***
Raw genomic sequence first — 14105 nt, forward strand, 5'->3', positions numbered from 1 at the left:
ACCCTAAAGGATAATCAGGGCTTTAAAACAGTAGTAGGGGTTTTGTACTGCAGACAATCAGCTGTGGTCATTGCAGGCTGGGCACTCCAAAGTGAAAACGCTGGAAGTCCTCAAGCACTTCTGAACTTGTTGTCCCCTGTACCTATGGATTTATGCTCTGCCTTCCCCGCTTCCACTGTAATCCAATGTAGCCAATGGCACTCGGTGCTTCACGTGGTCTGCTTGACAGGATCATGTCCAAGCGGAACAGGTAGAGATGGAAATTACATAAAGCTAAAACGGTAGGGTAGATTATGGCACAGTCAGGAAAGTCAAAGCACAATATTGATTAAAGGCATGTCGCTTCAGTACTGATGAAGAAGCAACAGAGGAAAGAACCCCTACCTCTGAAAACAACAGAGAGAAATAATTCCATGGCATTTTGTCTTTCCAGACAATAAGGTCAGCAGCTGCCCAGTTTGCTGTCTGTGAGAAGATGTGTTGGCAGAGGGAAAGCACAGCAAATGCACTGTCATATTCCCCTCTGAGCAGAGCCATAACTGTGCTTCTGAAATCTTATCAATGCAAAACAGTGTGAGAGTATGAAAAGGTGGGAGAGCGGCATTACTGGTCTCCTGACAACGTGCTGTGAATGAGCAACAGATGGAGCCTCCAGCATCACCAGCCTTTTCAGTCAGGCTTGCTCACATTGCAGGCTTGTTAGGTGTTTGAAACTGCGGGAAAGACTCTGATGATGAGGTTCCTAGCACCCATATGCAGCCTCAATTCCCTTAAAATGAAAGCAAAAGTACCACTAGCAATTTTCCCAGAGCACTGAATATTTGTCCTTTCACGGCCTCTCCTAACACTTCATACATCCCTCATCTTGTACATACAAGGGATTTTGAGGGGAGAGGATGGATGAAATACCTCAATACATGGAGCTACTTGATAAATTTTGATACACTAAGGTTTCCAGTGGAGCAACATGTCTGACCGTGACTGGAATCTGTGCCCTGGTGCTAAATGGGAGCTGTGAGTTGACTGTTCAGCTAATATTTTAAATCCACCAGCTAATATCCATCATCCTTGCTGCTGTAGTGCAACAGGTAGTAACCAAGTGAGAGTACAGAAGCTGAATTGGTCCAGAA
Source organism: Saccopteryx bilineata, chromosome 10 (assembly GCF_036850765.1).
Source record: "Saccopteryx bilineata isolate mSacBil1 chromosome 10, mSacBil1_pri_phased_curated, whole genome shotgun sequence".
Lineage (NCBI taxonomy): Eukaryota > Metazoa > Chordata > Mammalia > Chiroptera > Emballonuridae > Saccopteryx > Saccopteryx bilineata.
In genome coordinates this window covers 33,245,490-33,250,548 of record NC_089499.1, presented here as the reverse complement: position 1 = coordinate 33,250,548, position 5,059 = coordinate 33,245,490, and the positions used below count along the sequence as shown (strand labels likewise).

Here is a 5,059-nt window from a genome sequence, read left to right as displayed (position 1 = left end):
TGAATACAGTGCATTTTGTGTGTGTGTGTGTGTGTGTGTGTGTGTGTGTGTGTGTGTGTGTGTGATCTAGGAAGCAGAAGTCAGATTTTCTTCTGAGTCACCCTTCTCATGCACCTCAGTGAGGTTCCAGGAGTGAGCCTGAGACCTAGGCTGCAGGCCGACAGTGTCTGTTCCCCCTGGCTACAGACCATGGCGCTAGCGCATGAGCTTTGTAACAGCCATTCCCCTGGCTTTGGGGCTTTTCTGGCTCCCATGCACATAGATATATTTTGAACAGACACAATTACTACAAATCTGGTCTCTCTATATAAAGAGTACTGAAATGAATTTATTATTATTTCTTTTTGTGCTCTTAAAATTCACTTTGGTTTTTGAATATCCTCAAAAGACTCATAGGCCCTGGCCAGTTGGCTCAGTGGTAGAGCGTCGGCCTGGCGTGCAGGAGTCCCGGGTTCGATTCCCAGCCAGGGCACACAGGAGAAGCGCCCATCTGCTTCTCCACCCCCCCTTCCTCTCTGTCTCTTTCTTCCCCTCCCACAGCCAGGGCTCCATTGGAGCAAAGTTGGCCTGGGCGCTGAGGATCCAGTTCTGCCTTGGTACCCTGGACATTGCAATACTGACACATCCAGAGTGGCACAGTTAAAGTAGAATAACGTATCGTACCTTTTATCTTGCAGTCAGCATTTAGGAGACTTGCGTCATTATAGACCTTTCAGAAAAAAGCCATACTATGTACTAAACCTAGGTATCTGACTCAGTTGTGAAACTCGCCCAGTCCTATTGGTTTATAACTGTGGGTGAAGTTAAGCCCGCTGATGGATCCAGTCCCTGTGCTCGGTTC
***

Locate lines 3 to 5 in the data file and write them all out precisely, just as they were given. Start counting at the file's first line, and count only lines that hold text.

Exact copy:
Source organism: Saccopteryx bilineata, chromosome 10 (assembly GCF_036850765.1).
Source record: "Saccopteryx bilineata isolate mSacBil1 chromosome 10, mSacBil1_pri_phased_curated, whole genome shotgun sequence".
Lineage (NCBI taxonomy): Eukaryota > Metazoa > Chordata > Mammalia > Chiroptera > Emballonuridae > Saccopteryx > Saccopteryx bilineata.